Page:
Skip to Main Content

Maryland's National Register Properties



Photo credit: MHT Files, n.d.
Woods Mill Farm
Inventory No.: F-8-54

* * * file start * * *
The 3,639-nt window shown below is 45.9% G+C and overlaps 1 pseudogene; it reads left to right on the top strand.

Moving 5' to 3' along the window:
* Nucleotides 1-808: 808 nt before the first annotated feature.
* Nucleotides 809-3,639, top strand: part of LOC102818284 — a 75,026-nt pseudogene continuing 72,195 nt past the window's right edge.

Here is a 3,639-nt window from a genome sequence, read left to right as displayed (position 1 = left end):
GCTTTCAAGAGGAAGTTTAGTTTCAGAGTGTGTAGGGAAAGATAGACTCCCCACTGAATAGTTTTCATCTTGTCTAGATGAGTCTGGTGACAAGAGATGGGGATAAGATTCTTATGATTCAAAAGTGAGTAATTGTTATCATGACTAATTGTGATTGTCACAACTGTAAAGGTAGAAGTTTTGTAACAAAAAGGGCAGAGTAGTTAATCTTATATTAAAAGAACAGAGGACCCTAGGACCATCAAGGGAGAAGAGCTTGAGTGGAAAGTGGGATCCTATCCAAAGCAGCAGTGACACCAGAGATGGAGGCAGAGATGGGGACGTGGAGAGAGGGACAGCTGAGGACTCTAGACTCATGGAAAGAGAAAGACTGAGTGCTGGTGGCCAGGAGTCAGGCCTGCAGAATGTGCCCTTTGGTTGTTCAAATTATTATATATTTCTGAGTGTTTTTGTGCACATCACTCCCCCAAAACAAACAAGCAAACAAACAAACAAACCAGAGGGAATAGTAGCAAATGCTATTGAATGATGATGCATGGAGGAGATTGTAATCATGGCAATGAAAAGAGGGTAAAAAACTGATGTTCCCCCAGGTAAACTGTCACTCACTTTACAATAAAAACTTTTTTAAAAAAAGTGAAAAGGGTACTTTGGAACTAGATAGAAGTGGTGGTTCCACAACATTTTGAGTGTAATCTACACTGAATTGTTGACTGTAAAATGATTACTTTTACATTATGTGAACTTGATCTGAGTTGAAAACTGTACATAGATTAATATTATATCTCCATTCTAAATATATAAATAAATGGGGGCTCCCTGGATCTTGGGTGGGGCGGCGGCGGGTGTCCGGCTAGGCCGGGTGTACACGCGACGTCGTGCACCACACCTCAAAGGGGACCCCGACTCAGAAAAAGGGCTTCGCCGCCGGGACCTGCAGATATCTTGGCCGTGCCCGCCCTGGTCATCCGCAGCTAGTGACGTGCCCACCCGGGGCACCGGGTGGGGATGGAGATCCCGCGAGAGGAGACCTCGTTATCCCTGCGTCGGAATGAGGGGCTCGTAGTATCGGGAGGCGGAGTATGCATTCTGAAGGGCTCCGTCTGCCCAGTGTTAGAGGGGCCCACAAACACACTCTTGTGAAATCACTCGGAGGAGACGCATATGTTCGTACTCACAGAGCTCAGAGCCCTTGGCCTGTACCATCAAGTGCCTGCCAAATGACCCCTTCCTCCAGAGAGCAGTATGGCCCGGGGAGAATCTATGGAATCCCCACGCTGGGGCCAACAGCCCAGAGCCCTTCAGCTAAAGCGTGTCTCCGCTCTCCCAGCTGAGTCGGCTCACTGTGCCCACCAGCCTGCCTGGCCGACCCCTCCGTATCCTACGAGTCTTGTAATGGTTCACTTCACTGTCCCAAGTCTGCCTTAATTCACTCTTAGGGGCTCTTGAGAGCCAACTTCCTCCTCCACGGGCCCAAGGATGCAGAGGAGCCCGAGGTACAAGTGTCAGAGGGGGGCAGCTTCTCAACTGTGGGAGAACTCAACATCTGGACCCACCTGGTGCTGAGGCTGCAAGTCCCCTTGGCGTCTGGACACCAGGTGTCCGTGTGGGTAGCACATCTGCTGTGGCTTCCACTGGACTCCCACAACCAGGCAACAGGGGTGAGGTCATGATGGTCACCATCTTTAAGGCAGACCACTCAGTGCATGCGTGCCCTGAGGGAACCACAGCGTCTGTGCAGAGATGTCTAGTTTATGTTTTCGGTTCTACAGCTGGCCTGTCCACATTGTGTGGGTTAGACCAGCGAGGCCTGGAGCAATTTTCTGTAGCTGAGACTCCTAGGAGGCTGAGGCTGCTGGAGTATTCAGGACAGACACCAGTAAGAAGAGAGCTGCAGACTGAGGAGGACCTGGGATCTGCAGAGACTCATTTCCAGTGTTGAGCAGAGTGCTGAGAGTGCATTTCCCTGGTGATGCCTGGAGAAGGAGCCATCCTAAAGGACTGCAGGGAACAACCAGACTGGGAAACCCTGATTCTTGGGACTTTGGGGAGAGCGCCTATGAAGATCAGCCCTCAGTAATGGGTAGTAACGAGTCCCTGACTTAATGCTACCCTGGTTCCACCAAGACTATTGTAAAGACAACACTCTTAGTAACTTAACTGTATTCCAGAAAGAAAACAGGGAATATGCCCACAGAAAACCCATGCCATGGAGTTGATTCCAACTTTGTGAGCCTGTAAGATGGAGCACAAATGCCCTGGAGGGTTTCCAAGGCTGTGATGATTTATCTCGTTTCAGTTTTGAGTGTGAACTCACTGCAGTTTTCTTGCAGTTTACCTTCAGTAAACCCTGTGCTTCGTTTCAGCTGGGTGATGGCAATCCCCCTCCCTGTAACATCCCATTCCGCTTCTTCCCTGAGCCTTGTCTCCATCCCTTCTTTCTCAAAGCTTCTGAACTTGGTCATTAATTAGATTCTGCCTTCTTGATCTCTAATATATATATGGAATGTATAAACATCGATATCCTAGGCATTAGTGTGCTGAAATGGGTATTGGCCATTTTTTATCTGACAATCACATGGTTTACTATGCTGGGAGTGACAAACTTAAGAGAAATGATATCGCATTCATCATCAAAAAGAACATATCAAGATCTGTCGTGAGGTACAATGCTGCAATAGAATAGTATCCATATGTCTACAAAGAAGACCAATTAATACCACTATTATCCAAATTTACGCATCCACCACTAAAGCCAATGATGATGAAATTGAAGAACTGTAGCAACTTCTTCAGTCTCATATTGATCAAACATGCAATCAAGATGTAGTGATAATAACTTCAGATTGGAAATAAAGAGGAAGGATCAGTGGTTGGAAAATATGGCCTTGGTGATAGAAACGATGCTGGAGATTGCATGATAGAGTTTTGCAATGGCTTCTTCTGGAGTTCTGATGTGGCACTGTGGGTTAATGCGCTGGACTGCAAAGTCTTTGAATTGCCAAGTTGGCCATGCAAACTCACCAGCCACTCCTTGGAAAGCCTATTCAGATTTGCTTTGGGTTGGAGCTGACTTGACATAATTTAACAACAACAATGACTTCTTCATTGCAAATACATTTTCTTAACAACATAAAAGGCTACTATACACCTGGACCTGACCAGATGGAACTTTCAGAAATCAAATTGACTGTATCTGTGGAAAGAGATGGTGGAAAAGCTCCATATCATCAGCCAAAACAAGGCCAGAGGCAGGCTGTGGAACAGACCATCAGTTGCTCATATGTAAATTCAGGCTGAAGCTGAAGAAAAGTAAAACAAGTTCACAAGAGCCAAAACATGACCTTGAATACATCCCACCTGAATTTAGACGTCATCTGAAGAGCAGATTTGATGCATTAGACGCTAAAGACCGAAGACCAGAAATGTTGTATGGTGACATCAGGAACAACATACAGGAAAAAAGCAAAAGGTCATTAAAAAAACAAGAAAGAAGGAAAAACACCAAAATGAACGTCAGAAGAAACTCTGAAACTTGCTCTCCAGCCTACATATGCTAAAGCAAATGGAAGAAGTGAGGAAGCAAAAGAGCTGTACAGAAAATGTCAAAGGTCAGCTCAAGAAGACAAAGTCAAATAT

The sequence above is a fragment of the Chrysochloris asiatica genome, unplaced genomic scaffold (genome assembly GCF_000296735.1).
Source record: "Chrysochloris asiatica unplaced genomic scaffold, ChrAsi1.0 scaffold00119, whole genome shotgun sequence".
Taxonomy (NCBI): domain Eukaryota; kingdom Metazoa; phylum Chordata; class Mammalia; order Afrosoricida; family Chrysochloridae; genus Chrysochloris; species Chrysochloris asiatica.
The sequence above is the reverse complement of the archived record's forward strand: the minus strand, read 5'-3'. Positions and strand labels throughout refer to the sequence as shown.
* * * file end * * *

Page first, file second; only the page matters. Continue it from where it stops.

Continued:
Date Listed: 8/15/2007
Location: 11210 Cash Smith Road, Union Bridge, Frederick County
Category: Building
Period/Date of Construction: c. 1770, c. 1835